Uttar Pradesh, often described as the ‘Cradle of Buddhism’ draws Buddhists from all over the world to Sarnath – where Gautama Buddha preached his first sermon – and Kushinagar, where he breathed his last. Another important site is Shravasti where Buddha stayed for 24 monsoons.
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Sarnath is where Lord Buddha gave his first sermon after receiving enlightenment at Bodh Gaya. Only 10km from Varanasi, the satellite town is dotted with erstwhile monasteries and living quarters dating back to the 3rd century BC. Emperor Ashoka constructed magnificent stupas, monasteries and an engraved pillar here. These relics are sprinkled across town and deserve at least a day of submersion.
Buddha Purnima is when the Buddha’s life, death and enlightenment are marked with a procession and prayers. A piece of his bone, which lies in a silver box behind the altar of the Mulagandha Kuti Vihar, is taken out for darshan. The highlights of the place are Mulagandha Kuti Vihar, Dhamek Stupa & Complex of Ruins, Archaeological Museum, Sridigambar Jain Temple, Japanese Temple, Sarangnath Temple, Wat Thai, Chinese Temple and Chaukhandi Stupa.
The story of Sarnath
The erstwhile names of Sarnath – Mrigadava, Migadaya, Rishipattana and Isipatana – still survive in the names of shops and hotels. The words ‘rishi’ and ‘mriga’ feature in the old names of Sarnath due to the presence of deer (mriga) and saints (rishis) in the area. It is said that Gautama Buddha was considered the leader of deer in his previous birth, thus adding another layer to the theme. Sarnath is drawn from the name, Saranganath, which stands for Lord of Deer. In Hinduism, Saranganath is also the name given to Lord Shiva’s brother-in-law. Sarnath’s history dates back to the time when Gautama Buddha gave his first sermon (Dhammacakkappavattana Sutta), to his five disciples at Bodhgaya. Around 3 BC, a newly converted Emperor Ashoka expressed his devotion by building monuments here. When Chinese traveller Xuan Zang dropped by in AD 640, Sarnath boasted a 100m-high stupa and 1500 monks living in large monasteries. However, soon after, Buddhism went into decline and when Muslim invaders sacked the city in the late 12th century, Sarnath disappeared altogether. It was ‘rediscovered’ by British archaeologists in 1835.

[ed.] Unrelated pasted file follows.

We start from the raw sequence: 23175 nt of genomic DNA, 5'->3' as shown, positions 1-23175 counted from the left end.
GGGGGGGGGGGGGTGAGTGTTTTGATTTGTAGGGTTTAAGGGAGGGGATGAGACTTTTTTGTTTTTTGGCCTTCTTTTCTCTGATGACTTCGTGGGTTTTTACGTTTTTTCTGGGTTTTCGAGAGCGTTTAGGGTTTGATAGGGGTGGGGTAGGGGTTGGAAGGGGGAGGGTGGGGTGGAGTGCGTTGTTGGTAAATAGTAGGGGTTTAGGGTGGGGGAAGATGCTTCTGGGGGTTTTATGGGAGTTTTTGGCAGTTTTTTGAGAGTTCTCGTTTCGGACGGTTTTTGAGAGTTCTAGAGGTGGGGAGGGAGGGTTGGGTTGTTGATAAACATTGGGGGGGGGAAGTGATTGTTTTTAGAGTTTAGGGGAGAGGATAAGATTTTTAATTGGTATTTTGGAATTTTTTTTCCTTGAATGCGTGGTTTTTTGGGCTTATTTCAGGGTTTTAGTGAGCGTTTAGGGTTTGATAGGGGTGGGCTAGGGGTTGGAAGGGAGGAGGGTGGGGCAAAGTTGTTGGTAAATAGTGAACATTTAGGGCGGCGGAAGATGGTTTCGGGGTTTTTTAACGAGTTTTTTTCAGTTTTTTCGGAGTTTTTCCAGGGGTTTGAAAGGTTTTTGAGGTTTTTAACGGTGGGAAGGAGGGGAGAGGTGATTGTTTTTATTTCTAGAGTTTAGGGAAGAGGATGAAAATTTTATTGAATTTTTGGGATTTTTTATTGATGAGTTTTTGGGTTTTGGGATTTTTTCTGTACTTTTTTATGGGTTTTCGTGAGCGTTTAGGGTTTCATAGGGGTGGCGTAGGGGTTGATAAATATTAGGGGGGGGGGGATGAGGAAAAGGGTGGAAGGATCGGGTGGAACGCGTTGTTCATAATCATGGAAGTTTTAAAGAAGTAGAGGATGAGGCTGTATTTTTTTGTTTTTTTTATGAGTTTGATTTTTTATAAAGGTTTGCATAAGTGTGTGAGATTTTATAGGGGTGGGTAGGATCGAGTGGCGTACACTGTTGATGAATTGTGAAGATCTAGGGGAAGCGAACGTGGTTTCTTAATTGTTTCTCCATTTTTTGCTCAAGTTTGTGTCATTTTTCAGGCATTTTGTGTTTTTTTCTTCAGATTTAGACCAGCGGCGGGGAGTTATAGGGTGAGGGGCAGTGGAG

Kushinagar holds a sombre significance in the Buddhist circuit – this low-key town is where the Buddha left his mortal body at the age of 80. This event is known as ‘mahaparinirvana’ or freedom from the cycle of birth and death. The Mahaparinirvana Stupa, where he was finally laid to rest is the main draw for spiritual seekers. Though the main stupa is a simple structure, there is plenty of pomp in the proliferation of temples set up here by different countries. Other major sights are Matha Kaur Shrine, Ramabhar Stupa (Mukutbandhan Chaitya), Buddha Ghat and Buddha Museum.
Declared by the Buddha himself as one of the four holiest sites for Buddhists, Kushinagar was developed to a large extent under the Maurya and Gupta dynasties. In fact, Chinese travellers Fa Hien and Hiuen Tsang also mentioned Kushinagar in their writings. What remain now are the few structural remains of the monasteries and living quarters built for monks. Extensive excavations done by the British archaeologist CL Carlleyle in 1876 led to the discovery of the main stupa and reclining Buddha. A number of relics were retrieved, dating from the 3rd century BC to the 10th century AD.
The last major stop on the Uttar Pradesh Buddhist circuit, Shravasti is where the Buddha spent 25 vassa (rain retreats). The sprawling red brick ruins of monasteries and temples juxtaposed against bright green rice and sugarcane fields make for a delightful visual and spiritual ambience. In the distance, off Sahet Road, you can glimpse a towering golden yellow stupa, which is the most defining structure of the landscape.
Don’t miss to visit Jetavana Mahavihara (Sahet), Shobhnath Jain Temple and Mahet when in Shravasti.
The twin miracle of Buddha
During his stay in Shravasti, Lord Buddha promised to perform a miracle under a mango tree on a full moon day. To prevent him, his detractors uprooted all the trees. Undeterred, Buddha went to the king’s garden, ate a mango and planted the seed, from which sprouted a tree. Lord Buddha then created a walkway beside the tree and stood on it to perform the Twin Miracle, known as Yamaka Patihariya. Flames emanated from his upper body and water from the lower. The miracle lasted for 16 days, during which he preached to his awe-struck audience.